A Closer Look at the Duwamish Tribe
In 1851, when the first European-Americans arrived at Alki Point, the Dkhw’Duw’Absh occupied at least 17 villages, living in over 90 longhouses, along Elliott Bay, the Duwamish River, the Cedar River, the Black River (which no longer exists), Lake Washington, Lake Union, and Lake Sammamish.
The name “Duwamish” is an Anglicization of Dkhw’Duw’Absh. In the Puget Sound Salish language Lushootseed, Dkhw’Duw’Absh means “The People of the Inside”. This name refers to Elliott Bay, the Duwamish River, and the other rivers, lakes, and waterways that connect our Dkhw’Duw’Abshancestral homeland.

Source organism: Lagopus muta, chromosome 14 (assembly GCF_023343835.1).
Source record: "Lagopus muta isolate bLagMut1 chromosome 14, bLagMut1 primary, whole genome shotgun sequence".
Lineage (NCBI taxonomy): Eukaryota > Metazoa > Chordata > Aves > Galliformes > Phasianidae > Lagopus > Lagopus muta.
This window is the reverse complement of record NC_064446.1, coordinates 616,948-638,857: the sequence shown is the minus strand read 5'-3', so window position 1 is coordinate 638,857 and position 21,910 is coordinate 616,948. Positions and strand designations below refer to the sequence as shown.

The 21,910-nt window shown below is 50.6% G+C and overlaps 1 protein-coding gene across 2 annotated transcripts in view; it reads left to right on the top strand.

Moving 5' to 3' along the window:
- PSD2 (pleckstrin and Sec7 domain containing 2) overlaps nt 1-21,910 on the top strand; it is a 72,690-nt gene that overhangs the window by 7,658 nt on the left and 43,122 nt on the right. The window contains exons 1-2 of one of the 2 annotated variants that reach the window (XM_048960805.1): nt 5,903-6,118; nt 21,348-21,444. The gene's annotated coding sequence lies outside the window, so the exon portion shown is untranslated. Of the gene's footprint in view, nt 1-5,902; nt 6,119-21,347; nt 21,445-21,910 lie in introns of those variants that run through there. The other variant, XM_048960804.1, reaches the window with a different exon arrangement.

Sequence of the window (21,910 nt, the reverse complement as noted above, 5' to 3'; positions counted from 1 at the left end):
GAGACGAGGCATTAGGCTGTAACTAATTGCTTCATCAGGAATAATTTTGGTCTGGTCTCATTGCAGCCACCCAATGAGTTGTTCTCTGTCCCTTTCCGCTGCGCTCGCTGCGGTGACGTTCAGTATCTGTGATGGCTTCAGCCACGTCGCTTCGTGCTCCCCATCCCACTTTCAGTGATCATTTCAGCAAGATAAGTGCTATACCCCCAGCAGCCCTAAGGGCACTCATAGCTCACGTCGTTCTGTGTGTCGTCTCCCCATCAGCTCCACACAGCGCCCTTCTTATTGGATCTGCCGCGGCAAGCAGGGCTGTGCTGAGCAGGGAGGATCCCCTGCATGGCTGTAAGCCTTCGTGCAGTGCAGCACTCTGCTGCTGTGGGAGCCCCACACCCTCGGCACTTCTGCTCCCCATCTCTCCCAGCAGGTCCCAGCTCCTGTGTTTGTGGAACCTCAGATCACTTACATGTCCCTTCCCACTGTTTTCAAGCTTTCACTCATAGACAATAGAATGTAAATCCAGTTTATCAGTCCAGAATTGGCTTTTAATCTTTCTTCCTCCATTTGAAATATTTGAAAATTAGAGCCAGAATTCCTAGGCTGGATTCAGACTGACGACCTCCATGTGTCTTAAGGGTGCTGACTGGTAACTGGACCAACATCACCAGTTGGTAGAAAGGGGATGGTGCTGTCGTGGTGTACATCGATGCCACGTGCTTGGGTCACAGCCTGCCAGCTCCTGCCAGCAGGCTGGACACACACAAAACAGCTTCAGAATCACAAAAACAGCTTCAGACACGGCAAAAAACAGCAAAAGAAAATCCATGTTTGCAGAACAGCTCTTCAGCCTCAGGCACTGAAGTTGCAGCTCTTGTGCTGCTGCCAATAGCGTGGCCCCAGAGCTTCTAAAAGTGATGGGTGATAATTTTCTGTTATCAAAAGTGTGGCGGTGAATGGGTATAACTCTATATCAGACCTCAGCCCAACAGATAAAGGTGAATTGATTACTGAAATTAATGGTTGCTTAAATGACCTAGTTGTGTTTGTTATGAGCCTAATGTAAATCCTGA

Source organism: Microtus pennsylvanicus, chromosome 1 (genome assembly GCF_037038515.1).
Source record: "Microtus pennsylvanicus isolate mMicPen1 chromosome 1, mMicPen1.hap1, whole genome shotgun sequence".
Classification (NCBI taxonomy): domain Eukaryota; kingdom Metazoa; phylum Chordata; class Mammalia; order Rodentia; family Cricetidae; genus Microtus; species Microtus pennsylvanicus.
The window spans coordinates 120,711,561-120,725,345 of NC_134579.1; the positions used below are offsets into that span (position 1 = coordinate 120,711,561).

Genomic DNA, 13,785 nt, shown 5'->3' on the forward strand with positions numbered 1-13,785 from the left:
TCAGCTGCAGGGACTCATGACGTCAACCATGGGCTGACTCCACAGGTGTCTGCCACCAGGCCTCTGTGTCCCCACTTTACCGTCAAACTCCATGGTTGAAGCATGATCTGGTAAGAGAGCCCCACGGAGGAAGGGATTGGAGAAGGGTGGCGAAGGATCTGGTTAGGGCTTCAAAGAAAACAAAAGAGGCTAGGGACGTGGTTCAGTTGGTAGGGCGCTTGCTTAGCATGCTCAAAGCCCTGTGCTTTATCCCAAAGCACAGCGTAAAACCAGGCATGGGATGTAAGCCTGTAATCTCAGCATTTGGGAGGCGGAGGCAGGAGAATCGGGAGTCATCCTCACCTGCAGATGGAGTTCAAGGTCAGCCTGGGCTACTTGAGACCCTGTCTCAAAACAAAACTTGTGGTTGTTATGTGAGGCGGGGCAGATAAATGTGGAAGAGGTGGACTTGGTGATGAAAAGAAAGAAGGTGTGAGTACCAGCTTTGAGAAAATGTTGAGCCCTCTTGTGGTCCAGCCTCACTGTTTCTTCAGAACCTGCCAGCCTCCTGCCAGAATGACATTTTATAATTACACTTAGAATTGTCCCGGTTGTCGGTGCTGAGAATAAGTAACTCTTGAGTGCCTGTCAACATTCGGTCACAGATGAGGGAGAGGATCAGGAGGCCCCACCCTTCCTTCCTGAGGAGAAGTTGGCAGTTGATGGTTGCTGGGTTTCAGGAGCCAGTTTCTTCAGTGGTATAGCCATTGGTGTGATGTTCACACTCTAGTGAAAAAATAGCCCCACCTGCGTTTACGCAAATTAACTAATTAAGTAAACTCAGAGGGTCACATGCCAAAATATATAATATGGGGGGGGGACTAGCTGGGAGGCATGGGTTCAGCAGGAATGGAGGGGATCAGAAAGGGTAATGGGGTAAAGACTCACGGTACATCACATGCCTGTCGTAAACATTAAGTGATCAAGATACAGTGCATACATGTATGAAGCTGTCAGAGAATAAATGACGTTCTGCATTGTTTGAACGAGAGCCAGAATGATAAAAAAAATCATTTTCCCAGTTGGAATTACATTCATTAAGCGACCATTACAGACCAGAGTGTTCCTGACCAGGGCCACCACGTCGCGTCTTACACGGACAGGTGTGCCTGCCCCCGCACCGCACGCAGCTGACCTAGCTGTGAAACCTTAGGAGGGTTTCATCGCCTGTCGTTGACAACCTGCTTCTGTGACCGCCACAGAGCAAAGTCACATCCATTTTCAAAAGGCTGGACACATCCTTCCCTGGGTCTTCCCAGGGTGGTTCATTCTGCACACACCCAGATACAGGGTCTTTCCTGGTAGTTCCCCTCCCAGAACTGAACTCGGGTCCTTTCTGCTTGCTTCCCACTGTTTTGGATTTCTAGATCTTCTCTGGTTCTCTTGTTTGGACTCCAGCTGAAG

Life on the Duwamish: Rediscovering Seattle’s Dirty South (audio series)
By Jessica Partnow, Common Language Project
Take this great Audio Tour produced by the Common Language Project which includes segments on:
First Peoples of the Duwamish
South Seattle’s history starts long before the city was founded. For generations, Native American villages dotted the banks of the Duwamish River. In this segment of “Life on the Duwamish,” Jessica Partnow explores the Native history of Seattle that is right under our feet.
CONTINUING THE JOURNEY
Tribal canoes landing at Alki during Paddle to Squaxin 2012
West Seattle Blog